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About This Issue


About this IssueWe’re excited to present the Winter 2004 issue of RPE, a joint project of Urban Habitat and WE ACT for Environmental Justice. As Urban Habitat was brainstorming the topic of science’s role in the EJ Movement, WE ACT had recently finished guest editing the April 2002 issue of Environmental Health Perspectives, a scientific journal that featured 24 articles about community-based research in communities of color. This joint RPE issue enables us to bring some of that research, as well as new ideas and case studies regarding the place of science and research in the EJ Movement to a broader audience of individuals and organizations working for social and environmental justice. 

The issue is designed to tackle some key questions: What are the legacy and limitations of science, research, technology and public health methodologies that underpin environmental policies? And how has dependence on existing paradigms of science perpetuated environmental racism? In the first section of the issue, three knowledgeable leaders address the role science has played in the EJ Movement. Azibuike Akaba of the Neighborhood Environmental Indicators Project in Oakland presents the big picture, while Karen Pierce of Bayview Hunters Point Community Advocates (in San Francisco) and Shawna Larson of Alaska Coalition Against Toxics offer their local perspectives.

In the next section, WE ACT’s Environmental Health Director, Swati Prakash, examines the often unspoken problem of uneven power relations between communities of color and academic and government researchers and institutions. Her article suggests specific strategies for forming more equitable research partnerships. This analysis section includes an article that dissects the problem with the dominant scientific method used by mainstream scientists to evaluate environmental risks—risk assessments. Articles also offer an overview and analysis of community-based participatory research or CBPR.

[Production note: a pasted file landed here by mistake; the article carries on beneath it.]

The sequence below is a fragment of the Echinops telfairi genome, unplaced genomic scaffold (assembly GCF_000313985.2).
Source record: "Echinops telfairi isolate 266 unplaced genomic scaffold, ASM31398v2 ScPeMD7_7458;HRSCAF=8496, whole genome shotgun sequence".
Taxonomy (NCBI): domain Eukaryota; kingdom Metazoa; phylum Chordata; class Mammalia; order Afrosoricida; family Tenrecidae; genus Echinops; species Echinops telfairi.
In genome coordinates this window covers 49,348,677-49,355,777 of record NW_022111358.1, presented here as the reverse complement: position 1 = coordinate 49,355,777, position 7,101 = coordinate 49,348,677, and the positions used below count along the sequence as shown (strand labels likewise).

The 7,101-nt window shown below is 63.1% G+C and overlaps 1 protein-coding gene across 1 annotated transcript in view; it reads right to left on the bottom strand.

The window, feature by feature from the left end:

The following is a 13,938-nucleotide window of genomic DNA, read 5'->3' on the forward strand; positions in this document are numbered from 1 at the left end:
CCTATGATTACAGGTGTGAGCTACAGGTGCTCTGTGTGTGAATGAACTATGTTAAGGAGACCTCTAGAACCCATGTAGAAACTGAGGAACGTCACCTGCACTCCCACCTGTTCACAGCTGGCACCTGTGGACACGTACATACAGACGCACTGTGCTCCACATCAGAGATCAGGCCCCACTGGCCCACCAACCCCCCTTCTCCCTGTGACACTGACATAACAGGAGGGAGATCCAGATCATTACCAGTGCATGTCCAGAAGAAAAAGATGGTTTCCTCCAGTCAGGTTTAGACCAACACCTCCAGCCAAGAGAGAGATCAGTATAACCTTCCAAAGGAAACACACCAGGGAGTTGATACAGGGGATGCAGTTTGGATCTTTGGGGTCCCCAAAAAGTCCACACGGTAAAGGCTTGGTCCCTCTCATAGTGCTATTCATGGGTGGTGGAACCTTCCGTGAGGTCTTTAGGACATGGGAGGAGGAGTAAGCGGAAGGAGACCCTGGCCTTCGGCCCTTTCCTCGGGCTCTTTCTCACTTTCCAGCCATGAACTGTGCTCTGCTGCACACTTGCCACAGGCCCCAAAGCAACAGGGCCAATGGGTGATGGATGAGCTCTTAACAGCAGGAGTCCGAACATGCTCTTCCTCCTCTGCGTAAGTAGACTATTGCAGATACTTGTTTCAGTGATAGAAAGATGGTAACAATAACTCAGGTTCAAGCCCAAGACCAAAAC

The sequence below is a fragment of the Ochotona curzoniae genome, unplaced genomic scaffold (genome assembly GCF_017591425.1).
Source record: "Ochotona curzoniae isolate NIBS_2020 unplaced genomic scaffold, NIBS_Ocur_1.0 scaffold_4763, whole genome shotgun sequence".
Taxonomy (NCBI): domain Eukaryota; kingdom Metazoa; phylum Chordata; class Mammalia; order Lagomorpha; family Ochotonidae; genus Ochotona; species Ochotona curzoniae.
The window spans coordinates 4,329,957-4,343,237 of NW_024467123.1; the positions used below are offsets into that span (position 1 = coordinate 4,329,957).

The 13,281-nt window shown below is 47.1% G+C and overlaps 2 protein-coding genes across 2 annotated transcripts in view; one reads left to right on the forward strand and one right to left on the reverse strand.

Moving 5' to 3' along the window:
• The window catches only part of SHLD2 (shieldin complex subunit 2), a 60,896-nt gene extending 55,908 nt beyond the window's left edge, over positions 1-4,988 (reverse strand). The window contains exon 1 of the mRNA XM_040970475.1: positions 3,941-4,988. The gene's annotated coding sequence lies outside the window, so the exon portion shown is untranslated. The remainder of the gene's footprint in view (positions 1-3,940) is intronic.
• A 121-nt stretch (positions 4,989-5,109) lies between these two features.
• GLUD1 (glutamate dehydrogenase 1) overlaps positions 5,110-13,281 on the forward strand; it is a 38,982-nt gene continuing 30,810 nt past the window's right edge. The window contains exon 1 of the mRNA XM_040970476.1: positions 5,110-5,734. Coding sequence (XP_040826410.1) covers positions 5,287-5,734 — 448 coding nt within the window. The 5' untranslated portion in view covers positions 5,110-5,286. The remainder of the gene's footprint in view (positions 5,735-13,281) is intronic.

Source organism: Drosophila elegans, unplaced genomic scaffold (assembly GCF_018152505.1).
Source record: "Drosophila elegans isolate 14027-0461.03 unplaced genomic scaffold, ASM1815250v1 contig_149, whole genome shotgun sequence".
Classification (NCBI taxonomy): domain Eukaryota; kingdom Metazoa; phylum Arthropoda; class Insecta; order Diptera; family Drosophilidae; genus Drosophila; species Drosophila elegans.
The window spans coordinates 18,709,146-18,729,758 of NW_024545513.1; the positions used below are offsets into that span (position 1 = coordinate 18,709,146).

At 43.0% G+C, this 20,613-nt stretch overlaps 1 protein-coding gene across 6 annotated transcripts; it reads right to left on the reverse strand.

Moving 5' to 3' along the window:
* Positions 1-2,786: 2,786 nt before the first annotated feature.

This issue presents a number of model case studies that illustrate how communities and their allies have begun to “take back” science, including: a nuclear hazards management campaign initiated by Native Americans in the Southwest; a community-driven diesel study that resulted in concrete changes for residents of West Oakland; an asthma survey and campaign conducted in New York’s Chinatown; a coalition effort to block hog industry expansion near communities of color in North Carolina; and youth-driven research in Massachusetts. We round out this section with snapshots of additional models for EJ advocates to learn from and emulate.

As always, RPE ends with a look toward the future. In the final section, contributors discuss such strategies as “holistic” environmental decision-making that takes into account the social, cultural and spiritual practices of communities. In another article, the Environmental Health Coalition advances the idea of using research results to not only combat specific sources of toxics but to also promote the principle of precaution. Finally, the Golden Gate Environmental Law and Justice Clinic offers a list of standards for fostering more just environmental decision-making.

All in all, the issue serves as a call to action for low-income communities of color. To protect our communities, the EJ Movement must engage in the debate over environmental science and research, and become active participants in shaping the decisions that affect our lives.